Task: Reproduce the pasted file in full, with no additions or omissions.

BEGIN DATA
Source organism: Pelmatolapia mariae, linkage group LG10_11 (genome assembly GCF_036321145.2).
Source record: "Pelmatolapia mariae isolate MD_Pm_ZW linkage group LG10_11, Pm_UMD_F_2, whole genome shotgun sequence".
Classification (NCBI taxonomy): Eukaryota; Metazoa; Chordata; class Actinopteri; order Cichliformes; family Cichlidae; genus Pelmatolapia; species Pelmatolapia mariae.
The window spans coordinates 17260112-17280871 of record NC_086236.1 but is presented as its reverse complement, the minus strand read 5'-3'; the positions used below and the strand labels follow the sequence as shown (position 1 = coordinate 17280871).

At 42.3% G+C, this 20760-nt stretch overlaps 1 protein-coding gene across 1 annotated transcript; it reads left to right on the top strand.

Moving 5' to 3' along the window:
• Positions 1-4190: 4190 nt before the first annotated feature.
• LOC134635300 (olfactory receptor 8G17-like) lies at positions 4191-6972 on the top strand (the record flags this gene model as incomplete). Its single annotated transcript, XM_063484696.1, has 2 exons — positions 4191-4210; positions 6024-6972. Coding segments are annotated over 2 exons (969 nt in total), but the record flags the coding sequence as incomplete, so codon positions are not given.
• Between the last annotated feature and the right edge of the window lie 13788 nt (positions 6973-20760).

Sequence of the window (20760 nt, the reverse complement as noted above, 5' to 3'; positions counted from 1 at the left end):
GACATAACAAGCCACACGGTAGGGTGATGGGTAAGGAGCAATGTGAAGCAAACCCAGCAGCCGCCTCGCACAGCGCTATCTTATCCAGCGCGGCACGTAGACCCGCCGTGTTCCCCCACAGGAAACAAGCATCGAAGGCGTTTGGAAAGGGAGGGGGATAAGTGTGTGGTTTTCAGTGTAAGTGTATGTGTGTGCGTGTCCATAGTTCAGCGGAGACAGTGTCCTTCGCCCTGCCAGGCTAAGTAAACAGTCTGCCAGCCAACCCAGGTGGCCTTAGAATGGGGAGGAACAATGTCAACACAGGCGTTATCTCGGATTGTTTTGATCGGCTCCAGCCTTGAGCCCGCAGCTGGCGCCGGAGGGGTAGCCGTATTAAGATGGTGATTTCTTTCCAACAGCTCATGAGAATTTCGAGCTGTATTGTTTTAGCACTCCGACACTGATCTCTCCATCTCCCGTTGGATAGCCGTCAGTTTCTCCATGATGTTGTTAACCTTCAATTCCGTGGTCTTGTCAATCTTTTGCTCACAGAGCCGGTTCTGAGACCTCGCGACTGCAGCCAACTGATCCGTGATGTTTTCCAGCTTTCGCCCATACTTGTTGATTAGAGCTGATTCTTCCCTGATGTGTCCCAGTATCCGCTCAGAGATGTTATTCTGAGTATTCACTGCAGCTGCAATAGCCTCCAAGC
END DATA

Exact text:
Source organism: Pelmatolapia mariae, linkage group LG10_11 (genome assembly GCF_036321145.2).
Source record: "Pelmatolapia mariae isolate MD_Pm_ZW linkage group LG10_11, Pm_UMD_F_2, whole genome shotgun sequence".
Classification (NCBI taxonomy): Eukaryota; Metazoa; Chordata; class Actinopteri; order Cichliformes; family Cichlidae; genus Pelmatolapia; species Pelmatolapia mariae.
The window spans coordinates 17260112-17280871 of record NC_086236.1 but is presented as its reverse complement, the minus strand read 5'-3'; the positions used below and the strand labels follow the sequence as shown (position 1 = coordinate 17280871).

At 42.3% G+C, this 20760-nt stretch overlaps 1 protein-coding gene across 1 annotated transcript; it reads left to right on the top strand.

Moving 5' to 3' along the window:
• Positions 1-4190: 4190 nt before the first annotated feature.
• LOC134635300 (olfactory receptor 8G17-like) lies at positions 4191-6972 on the top strand (the record flags this gene model as incomplete). Its single annotated transcript, XM_063484696.1, has 2 exons — positions 4191-4210; positions 6024-6972. Coding segments are annotated over 2 exons (969 nt in total), but the record flags the coding sequence as incomplete, so codon positions are not given.
• Between the last annotated feature and the right edge of the window lie 13788 nt (positions 6973-20760).

Sequence of the window (20760 nt, the reverse complement as noted above, 5' to 3'; positions counted from 1 at the left end):
GACATAACAAGCCACACGGTAGGGTGATGGGTAAGGAGCAATGTGAAGCAAACCCAGCAGCCGCCTCGCACAGCGCTATCTTATCCAGCGCGGCACGTAGACCCGCCGTGTTCCCCCACAGGAAACAAGCATCGAAGGCGTTTGGAAAGGGAGGGGGATAAGTGTGTGGTTTTCAGTGTAAGTGTATGTGTGTGCGTGTCCATAGTTCAGCGGAGACAGTGTCCTTCGCCCTGCCAGGCTAAGTAAACAGTCTGCCAGCCAACCCAGGTGGCCTTAGAATGGGGAGGAACAATGTCAACACAGGCGTTATCTCGGATTGTTTTGATCGGCTCCAGCCTTGAGCCCGCAGCTGGCGCCGGAGGGGTAGCCGTATTAAGATGGTGATTTCTTTCCAACAGCTCATGAGAATTTCGAGCTGTATTGTTTTAGCACTCCGACACTGATCTCTCCATCTCCCGTTGGATAGCCGTCAGTTTCTCCATGATGTTGTTAACCTTCAATTCCGTGGTCTTGTCAATCTTTTGCTCACAGAGCCGGTTCTGAGACCTCGCGACTGCAGCCAACTGATCCGTGATGTTTTCCAGCTTTCGCCCATACTTGTTGATTAGAGCTGATTCTTCCCTGATGTGTCCCAGTATCCGCTCAGAGATGTTATTCTGAGTATTCACTGCAGCTGCAATAGCCTCCAAGC